Hackers have obtained the personal data of staff, students and visitors to the Australian National University dating back almost 20 years after breaking into the university’s IT network.
A “sophisticated operator” accessed the university’s systems in late 2018, but the institution realised the breach only a fortnight ago.
“We believe there was unauthorised access to significant amounts of personal staff, student and visitor data extending back 19 years,” Vice-Chancellor Brian Schmidt said on Tuesday.
Information accessed includes some names, addresses, dates of birth, phone numbers, personal emails, tax file numbers, bank account details, passport details and student academic records.
The hacking did not affect credit card details, travel information, medical records, police checks, workers’ compensation, vehicle registration numbers and some performance records stored by the university.
Shadow treasurer Jim Chalmers, a former student of the ANU, said the breach was concerning.
“It appears to be quite a serious hack,” he said in Brisbane.
“No doubt more details will be discovered as the police go about their work, and we’ll wait to see the conclusions of that investigation.”
Today the University is informing its community it has been the victim of a data breach. The breach is the work of a sophisticated operator.
— ANU Media (@ANUmedia) June 4, 2019
Cyber security expert Tom Uren, a senior analyst at the Australian Strategic Policy Institute, told the ABC universities were good places to keep track of people’s histories.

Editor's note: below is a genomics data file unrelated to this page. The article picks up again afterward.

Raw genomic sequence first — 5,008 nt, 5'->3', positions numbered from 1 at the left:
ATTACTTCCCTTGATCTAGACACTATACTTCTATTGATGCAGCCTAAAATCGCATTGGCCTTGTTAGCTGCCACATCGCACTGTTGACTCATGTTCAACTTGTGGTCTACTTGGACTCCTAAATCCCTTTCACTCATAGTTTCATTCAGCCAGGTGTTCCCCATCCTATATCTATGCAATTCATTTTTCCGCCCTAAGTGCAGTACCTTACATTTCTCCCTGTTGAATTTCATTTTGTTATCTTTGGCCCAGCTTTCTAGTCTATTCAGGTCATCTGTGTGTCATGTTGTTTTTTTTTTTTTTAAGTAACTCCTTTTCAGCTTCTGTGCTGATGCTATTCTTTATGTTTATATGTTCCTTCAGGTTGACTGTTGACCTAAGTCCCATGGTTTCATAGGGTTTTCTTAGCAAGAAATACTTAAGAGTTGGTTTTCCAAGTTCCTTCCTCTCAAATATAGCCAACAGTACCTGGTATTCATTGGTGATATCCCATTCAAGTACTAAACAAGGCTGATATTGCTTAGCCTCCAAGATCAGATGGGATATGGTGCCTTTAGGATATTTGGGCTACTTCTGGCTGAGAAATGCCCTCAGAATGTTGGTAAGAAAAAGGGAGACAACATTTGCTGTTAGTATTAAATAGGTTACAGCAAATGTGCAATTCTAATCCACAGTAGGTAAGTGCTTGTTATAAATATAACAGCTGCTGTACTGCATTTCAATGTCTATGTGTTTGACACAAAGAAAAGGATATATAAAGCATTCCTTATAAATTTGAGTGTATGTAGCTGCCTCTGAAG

“I imagine quite a few university students from ANU end up in federal government,” he told the ABC in August 2018.
“Inevitably some of them will become important people down the track.”
The Australian Signals Directorate told the ABC the hack appeared to be the work of a sophisticated actor. It said it was working with the university to secure networks, protect users and investigate the breach.
“This compromise is a salient reminder that the cyber threat is real and that the methods used by malicious actors are constantly evolving,” a spokesperson said.
The ASD said it was too soon to draw a connection between this most recent hack and other security breaches.
ANU Vice Chancellor Brian Schmidt reveals a massive data hack at the university, information dating back 19 years has been stolen https://t.co/yJ4Q0O4a2e @abcnews @politicsabc #auspol pic.twitter.com/xjqw54lFcr
— Matthew Doran (@MattDoran91) June 4, 2019
However, another former ANU student and academic, Labor MP Andrew Leigh, said such attacks were unfortunately becoming a fact of life. The university’s data breach follows attacks on the Bureau of Meteorology and Parliament House’s computer network.
“This is the new reality we live in,” he said.
The hack is the second ANU has suffered within a year, with the institution confirming in July last year it was working to “contain a threat to IT within the university”.
No staff, student or research information was taken on that occasion, the university said at the time.
System upgrades ANU undertook after that incident had allowed it to detect the latest incident, Professor Schmidt said.
“We must always remain vigilant, alert and continue to improve and invest in our IT security.”
The university has set up a confidential direct help line – 1800 275 268 – for anyone seeking more information or with particular concerns.
“I know this will cause distress to many in our community and we have put in place services to provide advice and support,” Professor Schmidt said.
The university’s chief information security officer has also issued advice for anyone who thinks they might have been affected, including resetting passwords and being cautious about opening some emails.